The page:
Disappearing Dunwich

Roy Bullard (UK) There are many places around the coastline of the British Isles that are quite simply majestic and, in their own unique ways, full of magic. Dunwich lies between the lovely town of Southwold and the village of Sizewell on the East Coast of England in the county of Suffolk. It is a coastal area that is easy to include in this category and is a place that I love to visit. However, as you sit there on the shore watching the cliffs and the North Sea, it is hard to imagine that so much has been lost since the time when Dunwich was once a large, thriving community. Fig. 1. Sandy cliffs of Dunwich. My aim in this short article is to take a look at the present state of this coastline and compare it with the coast as it once was before huge amounts of coastal erosion had taken place. In addition, I will take a look at the area’s history and mention, in passing, one of its well-worked, mythical tales. A steeply sloping shingle beach now lies in front of the cliffs at Dunwich. These cliffs have changed a lot over time but, over the past few years, erosion has decreased substantially. The cliffs today are overgrown and this indicates a significant slowdown in the rate of erosion. However, with the ongoing threat of climate change and rising sea levels, the local residents and council have joined together to act now to protect the northern … Read More

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Rocks in Roslin Glen: A record of a swampy past

Mark Wilkinson and Claire Jellema (UK) Midlothian is an area of central Scotland that lies to the west of Edinburgh and is an area with strong geological connections due to a history of mining for both coal and oil shale. As a part of the annual Midlothian Science Festival (http://midlothiansciencefestival.com/), the School of GeoSciences at the University of Edinburgh offered a walk to look at some local geology and a talk about climate change research on the Greenland icecap. In addition, a ‘Dino and Rocks Day’ was attended by 380 people, proof (as if it were needed) that dinosaurs continue to fascinate the general public. The Edinburgh Geological Society also contributed with a session about Midlothian Fossils and a local historian talked about the history of coal mining in the area. The geology walk visited local exposures, in this case Carboniferous sediments including what may be the best exposed fluvial sediments in the area. The walk was advertised as “Rocks in Roslin Glen: a Record of a Swampy Past” and all 25 spaces were quickly booked. The location was Roslin Glen, which may sound familiar if you’ve seen the film, The Da Vinci Code, based on the novel by Dan Brown. We have not misspelled the name of the glen incidentally. For some reason, Rosslyn Chapel lies on the edge of Roslin Glen and the country park of the same spelling. The glen itself is a steep-sided valley of around 20m in depth, which carries the River North Esk roughly … Read More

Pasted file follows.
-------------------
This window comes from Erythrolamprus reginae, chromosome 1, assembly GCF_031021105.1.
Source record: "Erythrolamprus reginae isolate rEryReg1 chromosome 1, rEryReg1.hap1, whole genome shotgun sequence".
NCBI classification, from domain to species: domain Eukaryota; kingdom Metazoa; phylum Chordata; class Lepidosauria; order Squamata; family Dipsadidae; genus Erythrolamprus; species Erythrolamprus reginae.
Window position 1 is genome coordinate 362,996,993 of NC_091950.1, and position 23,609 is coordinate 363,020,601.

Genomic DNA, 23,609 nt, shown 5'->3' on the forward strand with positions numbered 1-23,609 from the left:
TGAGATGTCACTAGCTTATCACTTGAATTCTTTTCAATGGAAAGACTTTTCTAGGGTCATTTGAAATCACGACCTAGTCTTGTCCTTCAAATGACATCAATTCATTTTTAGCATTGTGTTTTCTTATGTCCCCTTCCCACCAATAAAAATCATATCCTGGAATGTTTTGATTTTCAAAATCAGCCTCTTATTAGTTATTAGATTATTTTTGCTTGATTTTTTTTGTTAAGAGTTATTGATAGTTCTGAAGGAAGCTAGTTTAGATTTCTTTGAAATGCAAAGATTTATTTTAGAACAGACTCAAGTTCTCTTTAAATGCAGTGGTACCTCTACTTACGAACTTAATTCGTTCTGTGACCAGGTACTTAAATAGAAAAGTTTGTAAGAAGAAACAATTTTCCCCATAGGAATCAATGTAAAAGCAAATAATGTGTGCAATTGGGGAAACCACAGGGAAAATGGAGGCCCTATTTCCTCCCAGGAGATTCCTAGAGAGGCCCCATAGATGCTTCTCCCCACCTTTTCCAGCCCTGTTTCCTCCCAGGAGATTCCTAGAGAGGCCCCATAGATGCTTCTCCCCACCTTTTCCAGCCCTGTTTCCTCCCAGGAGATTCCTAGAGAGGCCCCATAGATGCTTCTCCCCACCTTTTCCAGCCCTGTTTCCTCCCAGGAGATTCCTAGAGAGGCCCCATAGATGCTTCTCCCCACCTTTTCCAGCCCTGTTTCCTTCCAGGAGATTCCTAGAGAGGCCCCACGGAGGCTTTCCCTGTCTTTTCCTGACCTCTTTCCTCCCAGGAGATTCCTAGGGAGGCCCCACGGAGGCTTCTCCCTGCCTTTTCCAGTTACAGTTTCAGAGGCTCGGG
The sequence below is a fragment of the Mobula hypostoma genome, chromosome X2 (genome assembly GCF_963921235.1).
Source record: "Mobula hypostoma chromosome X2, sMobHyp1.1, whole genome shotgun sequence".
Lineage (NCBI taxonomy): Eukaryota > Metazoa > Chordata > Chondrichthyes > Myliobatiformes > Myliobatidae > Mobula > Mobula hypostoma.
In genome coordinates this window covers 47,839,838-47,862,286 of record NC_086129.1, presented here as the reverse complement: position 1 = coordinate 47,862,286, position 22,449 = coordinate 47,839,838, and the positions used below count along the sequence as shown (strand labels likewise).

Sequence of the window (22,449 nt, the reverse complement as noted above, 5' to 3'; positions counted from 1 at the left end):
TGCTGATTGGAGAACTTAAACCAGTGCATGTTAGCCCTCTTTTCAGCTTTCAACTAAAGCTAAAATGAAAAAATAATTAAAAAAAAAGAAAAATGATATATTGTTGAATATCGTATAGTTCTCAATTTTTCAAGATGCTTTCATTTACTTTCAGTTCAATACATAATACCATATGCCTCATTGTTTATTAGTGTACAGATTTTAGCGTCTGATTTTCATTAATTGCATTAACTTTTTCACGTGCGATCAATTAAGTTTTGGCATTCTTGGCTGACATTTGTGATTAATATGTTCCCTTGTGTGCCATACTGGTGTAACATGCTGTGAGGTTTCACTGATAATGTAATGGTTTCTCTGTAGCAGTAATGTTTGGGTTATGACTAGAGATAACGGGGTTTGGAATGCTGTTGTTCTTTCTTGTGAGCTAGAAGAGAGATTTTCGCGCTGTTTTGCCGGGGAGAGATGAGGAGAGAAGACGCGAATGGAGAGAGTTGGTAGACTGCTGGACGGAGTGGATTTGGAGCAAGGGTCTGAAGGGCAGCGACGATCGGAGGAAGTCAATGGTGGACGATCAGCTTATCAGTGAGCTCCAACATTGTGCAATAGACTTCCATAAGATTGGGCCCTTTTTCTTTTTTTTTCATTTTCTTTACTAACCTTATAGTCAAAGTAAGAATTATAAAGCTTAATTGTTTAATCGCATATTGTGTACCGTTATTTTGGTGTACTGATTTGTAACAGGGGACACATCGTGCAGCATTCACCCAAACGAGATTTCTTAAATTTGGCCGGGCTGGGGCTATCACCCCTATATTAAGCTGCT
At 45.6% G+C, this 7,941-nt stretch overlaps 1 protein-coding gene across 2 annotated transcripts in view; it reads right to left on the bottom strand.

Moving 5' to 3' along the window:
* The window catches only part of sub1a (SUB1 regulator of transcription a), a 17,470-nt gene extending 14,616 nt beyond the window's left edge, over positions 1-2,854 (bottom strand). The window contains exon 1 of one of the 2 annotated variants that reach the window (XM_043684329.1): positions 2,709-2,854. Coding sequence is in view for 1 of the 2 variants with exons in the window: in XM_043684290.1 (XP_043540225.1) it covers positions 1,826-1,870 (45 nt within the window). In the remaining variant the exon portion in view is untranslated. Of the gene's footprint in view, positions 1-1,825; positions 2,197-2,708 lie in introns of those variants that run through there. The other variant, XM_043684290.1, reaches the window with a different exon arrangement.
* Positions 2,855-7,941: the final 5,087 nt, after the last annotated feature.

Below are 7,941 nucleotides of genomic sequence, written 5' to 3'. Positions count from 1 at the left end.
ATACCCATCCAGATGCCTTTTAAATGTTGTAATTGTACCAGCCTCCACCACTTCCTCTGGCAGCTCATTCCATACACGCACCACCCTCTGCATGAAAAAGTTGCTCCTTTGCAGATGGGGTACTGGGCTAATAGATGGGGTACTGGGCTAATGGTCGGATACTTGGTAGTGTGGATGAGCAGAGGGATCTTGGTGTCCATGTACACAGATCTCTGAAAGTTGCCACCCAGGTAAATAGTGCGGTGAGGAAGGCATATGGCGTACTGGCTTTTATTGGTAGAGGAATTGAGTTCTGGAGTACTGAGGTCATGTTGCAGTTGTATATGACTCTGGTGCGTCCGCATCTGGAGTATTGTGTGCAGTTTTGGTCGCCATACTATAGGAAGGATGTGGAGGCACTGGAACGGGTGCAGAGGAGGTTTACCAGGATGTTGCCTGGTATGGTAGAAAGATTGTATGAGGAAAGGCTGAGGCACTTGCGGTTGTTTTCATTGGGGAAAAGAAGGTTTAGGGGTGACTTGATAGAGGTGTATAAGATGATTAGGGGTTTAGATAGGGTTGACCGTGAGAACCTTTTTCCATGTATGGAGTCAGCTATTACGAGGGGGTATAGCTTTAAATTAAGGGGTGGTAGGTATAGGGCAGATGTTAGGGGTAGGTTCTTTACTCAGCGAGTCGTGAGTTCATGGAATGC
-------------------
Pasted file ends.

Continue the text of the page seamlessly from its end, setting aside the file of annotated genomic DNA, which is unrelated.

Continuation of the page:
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Carbon Capture and Storage (CCS): Using geology to fight climate change

Mark Wilkinson (UK) Practically everyone has an opinion on climate change by now, although for the vast majority of scientists, the weight of evidence is overwhelming – emissions of carbon dioxide and other greenhouse gases are causing climate change, sometimes referred to as global warming. One possible technology for fighting climate change is Carbon Capture and Storage (CCS) in which geology plays an important role. In fact, future generations of geologists may be employed searching for CO2 storage sites in the subsurface, rather than for the more traditional search for oil and gas. The aim of CCS is simple – to allow the continuing use of fossil fuels while reducing the emissions of greenhouse gases into the atmosphere. In the long term, the burning of fossil fuels will probably cease, but until we can rely on renewable sources of energy, we are stuck with these fuels as a cheap and reliable energy source. CO2 is emitted during many activities, including driving cars and heating homes, but the largest single sources are fossil fuel power plants, which generate electricity, followed by industries, such as steel works and cement plants. It is these that most research has been focussed on. And, in principle, the technology is simple – capture the CO2 from a source (such as a power plant; Fig. 1) before it gets into the atmosphere, then transport it to a suitable storage site and inject it into the ground where it will remain for tens of thousands of years. Fig. … Read More

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Exceptional mammoth discovery from the North Sea